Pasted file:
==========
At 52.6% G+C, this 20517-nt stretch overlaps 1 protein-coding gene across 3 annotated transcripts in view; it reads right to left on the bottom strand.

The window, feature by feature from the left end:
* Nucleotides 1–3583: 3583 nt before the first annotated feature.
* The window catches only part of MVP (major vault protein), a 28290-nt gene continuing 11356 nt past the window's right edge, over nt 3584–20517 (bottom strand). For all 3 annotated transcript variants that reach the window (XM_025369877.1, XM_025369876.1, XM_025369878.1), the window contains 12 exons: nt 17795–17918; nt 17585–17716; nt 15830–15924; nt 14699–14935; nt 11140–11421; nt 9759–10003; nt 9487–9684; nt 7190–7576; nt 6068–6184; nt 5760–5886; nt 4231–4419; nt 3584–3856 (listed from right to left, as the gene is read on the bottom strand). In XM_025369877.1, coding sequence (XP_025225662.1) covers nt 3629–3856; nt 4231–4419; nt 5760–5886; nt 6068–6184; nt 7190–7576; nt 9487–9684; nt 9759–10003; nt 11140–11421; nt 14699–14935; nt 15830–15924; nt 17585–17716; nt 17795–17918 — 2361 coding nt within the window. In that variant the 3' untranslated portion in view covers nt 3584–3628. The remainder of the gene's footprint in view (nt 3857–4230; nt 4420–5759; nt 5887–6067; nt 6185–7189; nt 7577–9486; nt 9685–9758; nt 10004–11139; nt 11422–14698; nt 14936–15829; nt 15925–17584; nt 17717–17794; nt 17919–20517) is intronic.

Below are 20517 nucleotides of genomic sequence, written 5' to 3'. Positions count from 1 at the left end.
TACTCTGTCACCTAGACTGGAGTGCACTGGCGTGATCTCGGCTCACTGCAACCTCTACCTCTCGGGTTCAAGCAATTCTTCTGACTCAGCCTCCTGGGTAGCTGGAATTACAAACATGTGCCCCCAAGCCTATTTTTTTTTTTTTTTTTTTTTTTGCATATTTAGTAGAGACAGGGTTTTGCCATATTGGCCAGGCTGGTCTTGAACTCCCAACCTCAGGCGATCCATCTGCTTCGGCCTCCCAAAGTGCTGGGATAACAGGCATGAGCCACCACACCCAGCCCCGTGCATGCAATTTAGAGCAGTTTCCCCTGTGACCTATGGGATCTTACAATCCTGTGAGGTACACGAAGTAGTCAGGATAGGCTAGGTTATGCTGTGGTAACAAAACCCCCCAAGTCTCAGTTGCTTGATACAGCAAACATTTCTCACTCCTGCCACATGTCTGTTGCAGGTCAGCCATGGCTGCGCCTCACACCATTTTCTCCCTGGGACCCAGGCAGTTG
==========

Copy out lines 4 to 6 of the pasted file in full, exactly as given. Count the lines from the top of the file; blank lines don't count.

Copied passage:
* The window catches only part of MVP (major vault protein), a 28290-nt gene continuing 11356 nt past the window's right edge, over nt 3584–20517 (bottom strand). For all 3 annotated transcript variants that reach the window (XM_025369877.1, XM_025369876.1, XM_025369878.1), the window contains 12 exons: nt 17795–17918; nt 17585–17716; nt 15830–15924; nt 14699–14935; nt 11140–11421; nt 9759–10003; nt 9487–9684; nt 7190–7576; nt 6068–6184; nt 5760–5886; nt 4231–4419; nt 3584–3856 (listed from right to left, as the gene is read on the bottom strand). In XM_025369877.1, coding sequence (XP_025225662.1) covers nt 3629–3856; nt 4231–4419; nt 5760–5886; nt 6068–6184; nt 7190–7576; nt 9487–9684; nt 9759–10003; nt 11140–11421; nt 14699–14935; nt 15830–15924; nt 17585–17716; nt 17795–17918 — 2361 coding nt within the window. In that variant the 3' untranslated portion in view covers nt 3584–3628. The remainder of the gene's footprint in view (nt 3857–4230; nt 4420–5759; nt 5887–6067; nt 6185–7189; nt 7577–9486; nt 9685–9758; nt 10004–11139; nt 11422–14698; nt 14936–15829; nt 15925–17584; nt 17717–17794; nt 17919–20517) is intronic.

Below are 20517 nucleotides of genomic sequence, written 5' to 3'. Positions count from 1 at the left end.
TACTCTGTCACCTAGACTGGAGTGCACTGGCGTGATCTCGGCTCACTGCAACCTCTACCTCTCGGGTTCAAGCAATTCTTCTGACTCAGCCTCCTGGGTAGCTGGAATTACAAACATGTGCCCCCAAGCCTATTTTTTTTTTTTTTTTTTTTTTTGCATATTTAGTAGAGACAGGGTTTTGCCATATTGGCCAGGCTGGTCTTGAACTCCCAACCTCAGGCGATCCATCTGCTTCGGCCTCCCAAAGTGCTGGGATAACAGGCATGAGCCACCACACCCAGCCCCGTGCATGCAATTTAGAGCAGTTTCCCCTGTGACCTATGGGATCTTACAATCCTGTGAGGTACACGAAGTAGTCAGGATAGGCTAGGTTATGCTGTGGTAACAAAACCCCCCAAGTCTCAGTTGCTTGATACAGCAAACATTTCTCACTCCTGCCACATGTCTGTTGCAGGTCAGCCATGGCTGCGCCTCACACCATTTTCTCCCTGGGACCCAGGCAGTTG